For the last few months, I've watched people obsessively parse the various polls; trying to winnow meaning, intention and possible results from the (often wildly at variance) polls...and you know what? It's a waste of time; interesting, but a waste of time. Not to mention emotionally draining, given the often startling apparent swings.
But the truth is: this election is already done. Don't get me wrong: I'm no friend to complacency. But when the bookmakers and handicappers at William Hill and Ladbrokes (the UK's largest bookmakers) are offering President Obama at 1 to 5 on (not to be confused with 5 to 1) vs. Romney at 100 to 30...friends, it's time to relax.
More beneath the toxic croissant of Boehner Orange® salmonella
For those of you who aren't familiar with betting odds, what this means is that a $10 bet on Obama to win will net you $12: your initial $10 bet plus a $2 win. That same $10 bet on Romney will return $43.43: your initial $10 bet plus a $33.43 win.
If a million people bet $10 on Romney to win, it would cost the bookies $33.43 million if Romney won...and the one thing bookies are really good at is not losing money. They very rarely do...and they almost never call an election wrong.
In 2008, University of Arizona economist Paul Rhode and University of Kansas professor of economics Koleman Strumpf published a study in The Journal of Economic Perspectives entitled Historical Presidential Betting Markets (to download their paper as a .pdf CLICK HERE) that demonstrated beyond any reasonable doubt the innate superiority of the betting market's forecasting prowess.
The study looked at America's long history of betting on political contests. This exploded in the 1880s when betting moved from poolrooms and saloons to New York City's so-called 'Curb Exchange', the forerunner of the Stock Exchange. Betting on election results frequently pulled enormous crowds to Wall Street and outpaced trading in stocks and bonds.
"In presidential races such as 1896, 1900, 1904, 1916, and 1924, the New York Times, Sun, and World provided nearly daily [betting] quotes from early October until Election Day," wrote Strumpf and Rhode.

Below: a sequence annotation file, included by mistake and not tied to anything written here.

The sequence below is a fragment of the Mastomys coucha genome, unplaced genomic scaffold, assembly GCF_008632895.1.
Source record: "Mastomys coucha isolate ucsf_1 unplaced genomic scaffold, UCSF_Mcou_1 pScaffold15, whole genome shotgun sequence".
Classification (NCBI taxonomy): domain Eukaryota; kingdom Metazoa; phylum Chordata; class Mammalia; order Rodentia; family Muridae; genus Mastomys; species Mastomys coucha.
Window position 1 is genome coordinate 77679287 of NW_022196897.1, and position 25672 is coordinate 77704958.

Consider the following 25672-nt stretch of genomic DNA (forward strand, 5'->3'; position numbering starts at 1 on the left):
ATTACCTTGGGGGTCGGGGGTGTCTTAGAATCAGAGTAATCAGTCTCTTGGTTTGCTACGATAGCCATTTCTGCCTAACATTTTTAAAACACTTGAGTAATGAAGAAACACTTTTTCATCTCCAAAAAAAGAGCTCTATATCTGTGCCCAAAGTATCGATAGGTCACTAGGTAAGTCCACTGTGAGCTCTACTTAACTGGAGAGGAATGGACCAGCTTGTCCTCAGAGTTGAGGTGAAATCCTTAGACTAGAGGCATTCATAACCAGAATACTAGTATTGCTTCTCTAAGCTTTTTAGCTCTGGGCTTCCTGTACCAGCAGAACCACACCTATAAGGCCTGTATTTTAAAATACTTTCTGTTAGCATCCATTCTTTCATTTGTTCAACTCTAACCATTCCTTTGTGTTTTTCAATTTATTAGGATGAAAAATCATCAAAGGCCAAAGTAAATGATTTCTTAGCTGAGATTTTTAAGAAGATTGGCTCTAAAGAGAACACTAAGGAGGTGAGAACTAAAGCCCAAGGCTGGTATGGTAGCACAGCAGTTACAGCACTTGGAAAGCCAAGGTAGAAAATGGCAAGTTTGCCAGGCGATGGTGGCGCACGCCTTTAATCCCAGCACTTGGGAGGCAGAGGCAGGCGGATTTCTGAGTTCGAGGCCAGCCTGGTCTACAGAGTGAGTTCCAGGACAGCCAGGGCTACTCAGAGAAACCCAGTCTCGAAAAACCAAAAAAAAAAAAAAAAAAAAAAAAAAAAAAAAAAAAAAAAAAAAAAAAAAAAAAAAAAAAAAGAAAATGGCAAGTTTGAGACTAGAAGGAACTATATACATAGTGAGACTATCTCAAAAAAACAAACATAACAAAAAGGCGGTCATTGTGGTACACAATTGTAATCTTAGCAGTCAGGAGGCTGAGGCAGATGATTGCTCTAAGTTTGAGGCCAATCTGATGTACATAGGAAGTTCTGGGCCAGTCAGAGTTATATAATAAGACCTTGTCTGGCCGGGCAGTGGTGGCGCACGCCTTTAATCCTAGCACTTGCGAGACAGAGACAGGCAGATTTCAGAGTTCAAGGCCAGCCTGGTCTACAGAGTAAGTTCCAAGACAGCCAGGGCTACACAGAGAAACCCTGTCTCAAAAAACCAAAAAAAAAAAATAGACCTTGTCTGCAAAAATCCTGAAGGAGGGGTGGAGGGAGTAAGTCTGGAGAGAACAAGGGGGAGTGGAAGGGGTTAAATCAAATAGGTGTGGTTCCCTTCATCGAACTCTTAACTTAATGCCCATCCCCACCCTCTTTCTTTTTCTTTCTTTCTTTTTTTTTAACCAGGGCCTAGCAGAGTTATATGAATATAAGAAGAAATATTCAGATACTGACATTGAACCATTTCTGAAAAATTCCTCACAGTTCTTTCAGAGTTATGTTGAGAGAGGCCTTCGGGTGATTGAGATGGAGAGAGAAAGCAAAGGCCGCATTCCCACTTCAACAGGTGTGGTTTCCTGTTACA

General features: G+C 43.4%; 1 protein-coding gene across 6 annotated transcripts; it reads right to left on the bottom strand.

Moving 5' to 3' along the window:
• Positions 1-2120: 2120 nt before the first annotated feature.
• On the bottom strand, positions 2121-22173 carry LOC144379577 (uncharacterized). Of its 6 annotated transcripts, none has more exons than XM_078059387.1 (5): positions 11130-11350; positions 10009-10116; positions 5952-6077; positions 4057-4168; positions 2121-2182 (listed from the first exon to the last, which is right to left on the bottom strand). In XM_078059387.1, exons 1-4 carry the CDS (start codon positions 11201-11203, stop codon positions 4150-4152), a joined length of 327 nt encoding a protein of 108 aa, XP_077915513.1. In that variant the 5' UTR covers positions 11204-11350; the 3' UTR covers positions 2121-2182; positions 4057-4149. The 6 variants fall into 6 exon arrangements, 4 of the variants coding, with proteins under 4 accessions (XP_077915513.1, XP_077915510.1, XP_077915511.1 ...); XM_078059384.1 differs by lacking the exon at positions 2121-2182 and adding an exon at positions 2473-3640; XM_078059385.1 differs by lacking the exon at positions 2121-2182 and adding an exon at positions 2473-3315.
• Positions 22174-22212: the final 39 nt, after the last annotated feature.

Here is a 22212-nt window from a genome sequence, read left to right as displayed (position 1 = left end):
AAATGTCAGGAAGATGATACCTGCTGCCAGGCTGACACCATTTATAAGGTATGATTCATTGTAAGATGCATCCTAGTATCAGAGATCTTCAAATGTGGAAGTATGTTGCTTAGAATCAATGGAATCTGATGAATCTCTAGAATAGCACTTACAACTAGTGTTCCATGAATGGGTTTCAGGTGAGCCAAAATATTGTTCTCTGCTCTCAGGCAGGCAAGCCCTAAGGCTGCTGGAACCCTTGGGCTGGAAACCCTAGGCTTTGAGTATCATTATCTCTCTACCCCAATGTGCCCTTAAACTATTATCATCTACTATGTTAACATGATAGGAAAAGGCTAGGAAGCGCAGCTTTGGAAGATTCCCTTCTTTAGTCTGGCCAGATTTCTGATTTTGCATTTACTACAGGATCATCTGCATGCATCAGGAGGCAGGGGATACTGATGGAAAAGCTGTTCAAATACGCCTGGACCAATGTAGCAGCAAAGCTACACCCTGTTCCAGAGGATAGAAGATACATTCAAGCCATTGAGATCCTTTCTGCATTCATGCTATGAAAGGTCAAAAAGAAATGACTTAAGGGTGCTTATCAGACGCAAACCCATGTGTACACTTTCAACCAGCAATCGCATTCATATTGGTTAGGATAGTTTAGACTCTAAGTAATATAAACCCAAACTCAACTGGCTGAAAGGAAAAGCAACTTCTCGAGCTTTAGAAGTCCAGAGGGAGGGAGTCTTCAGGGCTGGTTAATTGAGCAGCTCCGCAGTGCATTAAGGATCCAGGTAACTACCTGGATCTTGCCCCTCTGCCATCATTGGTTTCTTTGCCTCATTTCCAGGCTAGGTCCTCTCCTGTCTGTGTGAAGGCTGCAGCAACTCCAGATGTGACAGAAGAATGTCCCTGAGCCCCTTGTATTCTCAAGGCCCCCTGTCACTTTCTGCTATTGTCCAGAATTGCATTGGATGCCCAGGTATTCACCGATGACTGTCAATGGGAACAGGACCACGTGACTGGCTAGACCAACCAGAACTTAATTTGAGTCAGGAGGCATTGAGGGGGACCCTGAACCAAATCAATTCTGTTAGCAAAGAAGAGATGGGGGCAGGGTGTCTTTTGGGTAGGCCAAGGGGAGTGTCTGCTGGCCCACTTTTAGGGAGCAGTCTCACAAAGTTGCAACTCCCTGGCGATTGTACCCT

The papers' sources were betting firms. These firms had men present at speeches made by the candidates, tasked with making "unbiased reports of the psychological reactions of the audiences."
In the fifteen elections between 1884 and 1940, the betting firms were wrong just once: in 1916, when Woodrow Wilson narrowly won the election, defeating Republican candidate Charles Evans Hughes.
And (according to Strumpf and Rhode) the gamblers might have had a perfect record had the Curb Market stayed open long enough to take into account late-breaking news from the West.
The study judges that the advent of polls marked the end of an era.
"Prior to Gallup's introduction in 1936, newspapers had little else to report about the election horserace other than the betting markets. When scientific polls came along, newspapers had something to report other than markets they were oftentimes uncomfortable with."
Responding to such 'moral' discomfort, states increasingly banned organized election betting. I hardly need add that gambling, including on elections, persisted. Owing to official attitudes, however, little US election betting data exists from 1940 through 1984, though there is enough for Strumpf and Rhode to conclude that gamblers were more accurate than the pollsters over that period as well.
The advent of internet betting offers an unequivocal picture: "Since 1988, the betting markets have definitely been more accurate" the study concludes.
It's simple: the pollsters can and frequently do get it wrong, for all sorts of varying reasons. But it doesn't matter: they still get paid.
Bookies don't have that luxury; if they get it wrong, it can cost them tens of millions of dollars (or a long, not-so-refreshing-dip in the East River wearing cement overshoes).
Which is why they almost never get it wrong.
So relax; pour a drink; smoke if you've got 'em...and enjoy the sight of Rmoney, Lyin' Ryan and the odious vermin of today's Republican Party swirl around history's toilet-bowl as the people flush them down the tube.
I was predicting a landslide, for President Obama and for the Democrats, 2 months ago. I'm even more certain of it now.